The scientific framework of the Foundation is neuroscience – which from our perspective could be subtitled “the biology of pain”.
Warfare creates pain as its inevitable by-product: both the pain of physical injuries, and unseen “cognitive” pain.
We know that when pain is properly treated from its onset, it doesn’t usually persist. But from our neurosurgical work at the John Radcliffe Hospital, we also know that after physical wounds have healed, chronic and unbearable pain develops, that cannot be relieved, even by high doses of opiates. Cognitive pain (without physical causes) seems also to conform to this same principle.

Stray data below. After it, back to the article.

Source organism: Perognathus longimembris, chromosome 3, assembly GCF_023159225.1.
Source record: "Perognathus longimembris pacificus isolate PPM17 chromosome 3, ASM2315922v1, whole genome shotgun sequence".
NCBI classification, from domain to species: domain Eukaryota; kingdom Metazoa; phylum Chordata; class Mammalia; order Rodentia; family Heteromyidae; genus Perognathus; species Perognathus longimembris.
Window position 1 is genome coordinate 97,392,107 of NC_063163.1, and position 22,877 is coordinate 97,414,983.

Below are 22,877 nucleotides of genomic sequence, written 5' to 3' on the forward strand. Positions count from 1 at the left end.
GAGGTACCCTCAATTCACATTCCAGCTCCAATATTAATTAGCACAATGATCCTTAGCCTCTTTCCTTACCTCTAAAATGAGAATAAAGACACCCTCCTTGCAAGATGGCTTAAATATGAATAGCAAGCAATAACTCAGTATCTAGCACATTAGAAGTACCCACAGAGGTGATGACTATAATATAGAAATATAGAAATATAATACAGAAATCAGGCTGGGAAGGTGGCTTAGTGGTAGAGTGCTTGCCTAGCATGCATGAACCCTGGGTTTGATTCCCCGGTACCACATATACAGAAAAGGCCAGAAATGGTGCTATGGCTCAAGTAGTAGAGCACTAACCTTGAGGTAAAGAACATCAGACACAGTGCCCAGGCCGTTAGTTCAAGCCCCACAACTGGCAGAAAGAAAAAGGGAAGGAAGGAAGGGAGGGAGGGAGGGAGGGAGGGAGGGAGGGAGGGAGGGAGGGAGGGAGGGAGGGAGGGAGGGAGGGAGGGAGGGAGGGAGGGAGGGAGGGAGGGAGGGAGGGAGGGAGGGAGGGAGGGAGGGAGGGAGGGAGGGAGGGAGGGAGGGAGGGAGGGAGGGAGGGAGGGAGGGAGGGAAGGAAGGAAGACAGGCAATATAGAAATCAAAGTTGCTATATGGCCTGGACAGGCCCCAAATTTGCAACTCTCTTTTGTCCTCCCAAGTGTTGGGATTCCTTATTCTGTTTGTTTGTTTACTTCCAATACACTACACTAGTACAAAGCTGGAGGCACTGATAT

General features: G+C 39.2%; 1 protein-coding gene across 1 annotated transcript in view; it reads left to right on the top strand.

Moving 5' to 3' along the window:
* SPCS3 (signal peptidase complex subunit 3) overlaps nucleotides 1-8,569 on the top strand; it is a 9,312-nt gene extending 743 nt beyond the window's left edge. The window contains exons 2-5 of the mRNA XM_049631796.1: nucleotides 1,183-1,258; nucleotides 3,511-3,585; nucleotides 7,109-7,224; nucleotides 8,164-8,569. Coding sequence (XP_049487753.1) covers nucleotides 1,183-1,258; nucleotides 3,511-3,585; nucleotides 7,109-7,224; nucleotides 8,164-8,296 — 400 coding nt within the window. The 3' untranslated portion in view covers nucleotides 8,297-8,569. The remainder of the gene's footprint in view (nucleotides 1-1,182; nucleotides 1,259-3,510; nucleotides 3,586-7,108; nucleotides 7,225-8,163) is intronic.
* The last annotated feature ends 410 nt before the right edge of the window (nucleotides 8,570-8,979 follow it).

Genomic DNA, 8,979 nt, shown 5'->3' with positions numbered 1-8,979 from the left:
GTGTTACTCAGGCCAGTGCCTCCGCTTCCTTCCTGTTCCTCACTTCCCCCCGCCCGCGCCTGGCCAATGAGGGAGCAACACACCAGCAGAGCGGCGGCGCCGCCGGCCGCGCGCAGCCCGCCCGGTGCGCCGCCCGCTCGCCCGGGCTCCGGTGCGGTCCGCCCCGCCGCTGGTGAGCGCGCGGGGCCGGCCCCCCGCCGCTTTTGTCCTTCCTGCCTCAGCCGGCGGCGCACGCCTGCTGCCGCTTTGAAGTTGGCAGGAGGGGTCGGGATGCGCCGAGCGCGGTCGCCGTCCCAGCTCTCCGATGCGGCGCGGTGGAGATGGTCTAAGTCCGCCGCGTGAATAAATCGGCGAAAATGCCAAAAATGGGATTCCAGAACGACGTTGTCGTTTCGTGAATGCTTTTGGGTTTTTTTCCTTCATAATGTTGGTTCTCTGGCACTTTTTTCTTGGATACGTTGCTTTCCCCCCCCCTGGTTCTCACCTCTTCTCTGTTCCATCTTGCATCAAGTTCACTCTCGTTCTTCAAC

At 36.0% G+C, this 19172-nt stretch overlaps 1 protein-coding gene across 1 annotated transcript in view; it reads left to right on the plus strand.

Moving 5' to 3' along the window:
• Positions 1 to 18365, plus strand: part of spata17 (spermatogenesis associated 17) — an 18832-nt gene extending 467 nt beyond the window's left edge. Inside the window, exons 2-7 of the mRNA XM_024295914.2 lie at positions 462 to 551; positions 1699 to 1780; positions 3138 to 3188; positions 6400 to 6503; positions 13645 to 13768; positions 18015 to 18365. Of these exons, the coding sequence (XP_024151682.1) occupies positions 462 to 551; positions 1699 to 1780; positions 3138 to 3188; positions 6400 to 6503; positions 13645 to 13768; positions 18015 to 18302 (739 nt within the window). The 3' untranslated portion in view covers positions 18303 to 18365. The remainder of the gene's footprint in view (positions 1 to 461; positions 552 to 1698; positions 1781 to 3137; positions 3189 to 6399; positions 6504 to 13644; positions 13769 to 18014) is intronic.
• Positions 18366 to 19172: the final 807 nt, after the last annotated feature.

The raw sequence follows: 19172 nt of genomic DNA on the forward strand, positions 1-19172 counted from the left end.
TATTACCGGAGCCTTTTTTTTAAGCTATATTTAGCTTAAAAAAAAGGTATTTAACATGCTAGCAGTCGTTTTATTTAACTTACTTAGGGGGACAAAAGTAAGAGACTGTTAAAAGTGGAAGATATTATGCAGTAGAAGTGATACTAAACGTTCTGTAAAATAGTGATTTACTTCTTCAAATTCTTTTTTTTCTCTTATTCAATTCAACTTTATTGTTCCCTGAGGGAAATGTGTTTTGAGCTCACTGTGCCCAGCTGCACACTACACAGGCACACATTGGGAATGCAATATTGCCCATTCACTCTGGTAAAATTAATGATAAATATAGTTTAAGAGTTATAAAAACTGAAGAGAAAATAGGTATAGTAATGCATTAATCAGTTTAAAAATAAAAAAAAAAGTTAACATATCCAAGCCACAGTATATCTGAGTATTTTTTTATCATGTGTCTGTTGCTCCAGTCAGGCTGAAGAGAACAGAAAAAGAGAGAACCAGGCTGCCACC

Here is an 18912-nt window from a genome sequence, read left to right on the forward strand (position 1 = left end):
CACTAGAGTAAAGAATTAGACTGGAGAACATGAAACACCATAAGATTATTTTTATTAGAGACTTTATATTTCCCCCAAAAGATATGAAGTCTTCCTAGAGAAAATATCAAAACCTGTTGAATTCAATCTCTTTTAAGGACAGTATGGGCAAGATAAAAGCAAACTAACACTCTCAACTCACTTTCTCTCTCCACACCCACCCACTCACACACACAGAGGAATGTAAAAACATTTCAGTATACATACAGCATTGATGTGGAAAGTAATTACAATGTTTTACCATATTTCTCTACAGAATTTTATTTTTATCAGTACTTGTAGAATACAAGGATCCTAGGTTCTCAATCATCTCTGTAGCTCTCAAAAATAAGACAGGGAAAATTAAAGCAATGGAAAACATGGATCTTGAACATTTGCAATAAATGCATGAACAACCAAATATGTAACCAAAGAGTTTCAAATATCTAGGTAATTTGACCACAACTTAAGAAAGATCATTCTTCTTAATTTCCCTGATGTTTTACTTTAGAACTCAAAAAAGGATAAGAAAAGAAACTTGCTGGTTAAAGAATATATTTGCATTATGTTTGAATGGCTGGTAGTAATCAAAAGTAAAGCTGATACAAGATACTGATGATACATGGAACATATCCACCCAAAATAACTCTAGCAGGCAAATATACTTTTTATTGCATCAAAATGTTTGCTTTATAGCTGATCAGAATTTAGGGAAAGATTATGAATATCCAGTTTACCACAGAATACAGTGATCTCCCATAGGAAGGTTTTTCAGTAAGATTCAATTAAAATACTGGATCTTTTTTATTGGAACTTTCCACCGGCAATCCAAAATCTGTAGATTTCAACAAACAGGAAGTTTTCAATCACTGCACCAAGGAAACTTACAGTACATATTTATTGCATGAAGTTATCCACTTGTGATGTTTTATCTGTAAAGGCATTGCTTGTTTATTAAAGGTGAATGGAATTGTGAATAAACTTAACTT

This very unpleasant reality gives us a clear mission: to learn how and why the brain generates this purposeless pain, and then develop methods of relieving it.
Without coordinated scientific efforts, the complexity of factors that cause these distressing and often life-destroying conditions cannot be unraveled.
Once we learn what is happening within the brains of the people we send to war, we can develop preventative procedures, and treatments. This work will help to prevent the long-term chronic debilitating conditions that affect hundreds of thousands of British veterans.
Our initial project is therefore aimed at the largest number of affected people, veterans with chronic or delayed PTSD – to find out what’s happened with them, and how best to help them.
The effects of disasters are similar to those of war, for which the results of our work are also relevant.